The Ivy League (also known as The Ancient Eight) is an American collegiate athletic conference comprising eight private research universities in the Northeastern United States. The term Ivy League is typically used beyond the sports context to refer to the eight schools as a group of elite colleges with connotations of academic excellence, selectivity in admissions, and social elitism. Its members are Brown University, Columbia University, Cornell University, Dartmouth College, Harvard University, the University of Pennsylvania, Princeton University, and Yale University.
“JDA, nicknames these type schools the “Poison Ivy League”
While the term was in use as early as 1933, it became official only after the formation of the NCAA Division I athletic conference in 1954. All of the Ivies (members of the Ivy League) except Cornell were founded during the colonial period; they thus account for seven of the nine Colonial Colleges chartered before the American Revolution. The other two colonial colleges, Rutgers University and the College of William & Mary, became public institutions instead.
Ivy League schools are viewed as some of the most prestigious universities in the world. All eight universities place in the top 18 of the 2021 U.S. News & World Report National Universities ranking, including four Ivies in the top five (Princeton, Harvard, Columbia, and Yale). U.S. News has named a member of the Ivy League as the best national university[a] every year since 2001: as of 2020, Princeton eleven times, Harvard twice, and the two schools tied for first five times. In the 2021 U.S. News & World Report Best Global University Ranking, two Ivies rank in the top 10 internationally (Harvard first and Columbia sixth). All eight Ivy League schools are members of the Association of American Universities, the most prestigious alliance of American research universities.
Undergraduate enrollments range from about 4,500 to about 15,000, larger than most liberal arts colleges and smaller than most state universities. Total enrollment, which includes graduate students, ranges from approximately 6,600 at Dartmouth to over 20,000 at Columbia, Cornell, Harvard, and Penn. Ivy League financial endowments range from Brown’s $4.7 billion to Harvard’s $41.9 billion, the largest financial endowment of any academic institution in the world.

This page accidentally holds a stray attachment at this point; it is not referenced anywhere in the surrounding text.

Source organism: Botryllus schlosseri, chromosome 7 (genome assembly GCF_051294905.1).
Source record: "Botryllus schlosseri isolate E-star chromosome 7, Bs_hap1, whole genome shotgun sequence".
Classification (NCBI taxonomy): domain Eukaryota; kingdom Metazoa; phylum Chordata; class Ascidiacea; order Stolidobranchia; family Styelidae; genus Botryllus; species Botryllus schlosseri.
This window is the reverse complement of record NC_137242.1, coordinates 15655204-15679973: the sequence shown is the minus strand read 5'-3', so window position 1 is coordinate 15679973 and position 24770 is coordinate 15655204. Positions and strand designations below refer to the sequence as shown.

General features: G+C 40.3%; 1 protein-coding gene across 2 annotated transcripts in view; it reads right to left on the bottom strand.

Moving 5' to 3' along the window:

The Ivy League is similar to other groups of universities in other countries such as Oxbridge in the United Kingdom, the C9 League in China, and the Imperial Universities in Japan.
Ivy League universities have some of the largest university financial endowments in the world, allowing the universities to provide abundant resources for their academic programs, financial aid, and research endeavors. As of 2018, Harvard University had an endowment of $38.3 billion, the largest of any educational institution. Each university attracts millions of dollars in annual research funding from both the federal government and private sources.
Institution Location Undergraduates Postgraduates Endowment (2018) Academic staff Nickname Colors
Brown University Providence, Rhode Island 7,043 3,214 $4.7 billion 736 Bears
Columbia University New York City, New York 9,001 24,412 $10.87 billion 3,763 Lions
Cornell University Ithaca, New York 15,043 8,984 $7.23 billion 2,908 Big Red
Dartmouth College Hanover, New Hampshire 4,459 2,149 $5.49 billion 943 Big Green
Harvard University Cambridge, Massachusetts[b] 6,788 13,951 $38.30 billion 4,671 Crimson
University of Pennsylvania Philadelphia, Pennsylvania 10,019 12,413 $13.78 billion 4,464 Quakers
Princeton University Princeton, New Jersey 5,428 2,946 $25.92 billion 1,172 Tigers
Yale University New Haven, Connecticut 6,092 7,517 $29.35 billion 4,140 Bulldogs
Shock horror! Wealthy Americans are using their money to buy their children places at elite colleges. An FBI investigation, appropriately named Operation Varsity Blues, has exposed a $25m cash-for-admissions scandal. Coaches were allegedly bribed to declare candidates as athletic recruits; test administrators to change their scores, or allow someone else to take the test for them.